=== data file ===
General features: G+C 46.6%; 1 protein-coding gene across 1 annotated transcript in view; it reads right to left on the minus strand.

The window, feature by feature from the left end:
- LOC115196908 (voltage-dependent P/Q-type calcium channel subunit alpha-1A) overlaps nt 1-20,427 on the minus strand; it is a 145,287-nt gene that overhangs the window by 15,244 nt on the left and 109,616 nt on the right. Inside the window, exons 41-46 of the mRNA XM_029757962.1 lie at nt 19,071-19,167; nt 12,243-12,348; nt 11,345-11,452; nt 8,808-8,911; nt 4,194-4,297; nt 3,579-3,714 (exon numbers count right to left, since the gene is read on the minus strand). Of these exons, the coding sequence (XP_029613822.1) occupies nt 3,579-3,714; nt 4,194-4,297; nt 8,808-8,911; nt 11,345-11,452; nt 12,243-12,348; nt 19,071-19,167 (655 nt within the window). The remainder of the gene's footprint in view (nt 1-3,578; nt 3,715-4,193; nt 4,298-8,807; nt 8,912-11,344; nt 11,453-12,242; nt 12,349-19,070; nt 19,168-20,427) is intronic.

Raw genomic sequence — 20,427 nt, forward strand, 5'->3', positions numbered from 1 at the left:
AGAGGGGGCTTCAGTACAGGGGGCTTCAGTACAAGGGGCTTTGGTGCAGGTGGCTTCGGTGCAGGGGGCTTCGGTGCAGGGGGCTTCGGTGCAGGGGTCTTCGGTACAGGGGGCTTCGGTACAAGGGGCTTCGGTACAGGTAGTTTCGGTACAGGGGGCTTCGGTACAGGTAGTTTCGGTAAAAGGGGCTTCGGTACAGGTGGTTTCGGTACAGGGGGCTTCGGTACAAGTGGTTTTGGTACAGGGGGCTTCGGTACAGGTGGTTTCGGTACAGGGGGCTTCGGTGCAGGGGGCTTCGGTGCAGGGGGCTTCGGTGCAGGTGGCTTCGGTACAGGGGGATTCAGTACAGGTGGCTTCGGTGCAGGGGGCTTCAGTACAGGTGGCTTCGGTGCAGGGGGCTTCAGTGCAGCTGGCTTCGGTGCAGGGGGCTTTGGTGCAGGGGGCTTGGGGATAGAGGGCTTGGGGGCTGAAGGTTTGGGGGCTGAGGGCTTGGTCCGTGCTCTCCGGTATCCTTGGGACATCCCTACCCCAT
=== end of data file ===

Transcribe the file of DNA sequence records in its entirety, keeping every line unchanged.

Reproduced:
General features: G+C 46.6%; 1 protein-coding gene across 1 annotated transcript in view; it reads right to left on the minus strand.

The window, feature by feature from the left end:
- LOC115196908 (voltage-dependent P/Q-type calcium channel subunit alpha-1A) overlaps nt 1-20,427 on the minus strand; it is a 145,287-nt gene that overhangs the window by 15,244 nt on the left and 109,616 nt on the right. Inside the window, exons 41-46 of the mRNA XM_029757962.1 lie at nt 19,071-19,167; nt 12,243-12,348; nt 11,345-11,452; nt 8,808-8,911; nt 4,194-4,297; nt 3,579-3,714 (exon numbers count right to left, since the gene is read on the minus strand). Of these exons, the coding sequence (XP_029613822.1) occupies nt 3,579-3,714; nt 4,194-4,297; nt 8,808-8,911; nt 11,345-11,452; nt 12,243-12,348; nt 19,071-19,167 (655 nt within the window). The remainder of the gene's footprint in view (nt 1-3,578; nt 3,715-4,193; nt 4,298-8,807; nt 8,912-11,344; nt 11,453-12,242; nt 12,349-19,070; nt 19,168-20,427) is intronic.

Raw genomic sequence — 20,427 nt, forward strand, 5'->3', positions numbered from 1 at the left:
AGAGGGGGCTTCAGTACAGGGGGCTTCAGTACAAGGGGCTTTGGTGCAGGTGGCTTCGGTGCAGGGGGCTTCGGTGCAGGGGGCTTCGGTGCAGGGGTCTTCGGTACAGGGGGCTTCGGTACAAGGGGCTTCGGTACAGGTAGTTTCGGTACAGGGGGCTTCGGTACAGGTAGTTTCGGTAAAAGGGGCTTCGGTACAGGTGGTTTCGGTACAGGGGGCTTCGGTACAAGTGGTTTTGGTACAGGGGGCTTCGGTACAGGTGGTTTCGGTACAGGGGGCTTCGGTGCAGGGGGCTTCGGTGCAGGGGGCTTCGGTGCAGGTGGCTTCGGTACAGGGGGATTCAGTACAGGTGGCTTCGGTGCAGGGGGCTTCAGTACAGGTGGCTTCGGTGCAGGGGGCTTCAGTGCAGCTGGCTTCGGTGCAGGGGGCTTTGGTGCAGGGGGCTTGGGGATAGAGGGCTTGGGGGCTGAAGGTTTGGGGGCTGAGGGCTTGGTCCGTGCTCTCCGGTATCCTTGGGACATCCCTACCCCAT